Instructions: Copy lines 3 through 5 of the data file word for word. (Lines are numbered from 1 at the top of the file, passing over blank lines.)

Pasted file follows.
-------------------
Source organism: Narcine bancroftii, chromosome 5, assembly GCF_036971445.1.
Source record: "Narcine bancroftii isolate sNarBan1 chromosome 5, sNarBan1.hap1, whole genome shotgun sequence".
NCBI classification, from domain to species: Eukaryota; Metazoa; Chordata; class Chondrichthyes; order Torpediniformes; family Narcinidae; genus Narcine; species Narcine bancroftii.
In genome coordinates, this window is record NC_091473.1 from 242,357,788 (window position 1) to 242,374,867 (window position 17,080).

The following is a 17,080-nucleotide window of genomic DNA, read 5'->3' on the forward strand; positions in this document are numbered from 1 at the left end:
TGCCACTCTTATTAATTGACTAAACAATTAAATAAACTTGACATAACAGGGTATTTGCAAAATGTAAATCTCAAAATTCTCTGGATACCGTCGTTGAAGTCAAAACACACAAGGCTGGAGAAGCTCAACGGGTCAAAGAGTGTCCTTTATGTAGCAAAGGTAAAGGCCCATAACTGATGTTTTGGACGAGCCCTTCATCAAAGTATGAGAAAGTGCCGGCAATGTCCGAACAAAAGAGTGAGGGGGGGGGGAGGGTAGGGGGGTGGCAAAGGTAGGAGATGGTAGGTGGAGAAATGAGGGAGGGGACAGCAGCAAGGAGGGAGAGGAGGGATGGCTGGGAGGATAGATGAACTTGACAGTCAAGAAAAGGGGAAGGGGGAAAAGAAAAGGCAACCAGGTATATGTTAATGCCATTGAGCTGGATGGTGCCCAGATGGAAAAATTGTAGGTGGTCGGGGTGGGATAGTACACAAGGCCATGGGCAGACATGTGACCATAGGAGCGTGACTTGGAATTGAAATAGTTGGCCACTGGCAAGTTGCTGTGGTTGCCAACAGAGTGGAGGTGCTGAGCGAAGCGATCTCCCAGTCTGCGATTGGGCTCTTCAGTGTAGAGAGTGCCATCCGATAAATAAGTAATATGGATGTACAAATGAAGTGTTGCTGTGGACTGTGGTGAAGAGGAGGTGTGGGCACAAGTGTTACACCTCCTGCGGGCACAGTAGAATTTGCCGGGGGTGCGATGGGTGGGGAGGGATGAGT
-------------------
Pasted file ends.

NCBI classification, from domain to species: Eukaryota; Metazoa; Chordata; class Chondrichthyes; order Torpediniformes; family Narcinidae; genus Narcine; species Narcine bancroftii.
In genome coordinates, this window is record NC_091473.1 from 242,357,788 (window position 1) to 242,374,867 (window position 17,080).

The following is a 17,080-nucleotide window of genomic DNA, read 5'->3' on the forward strand; positions in this document are numbered from 1 at the left end: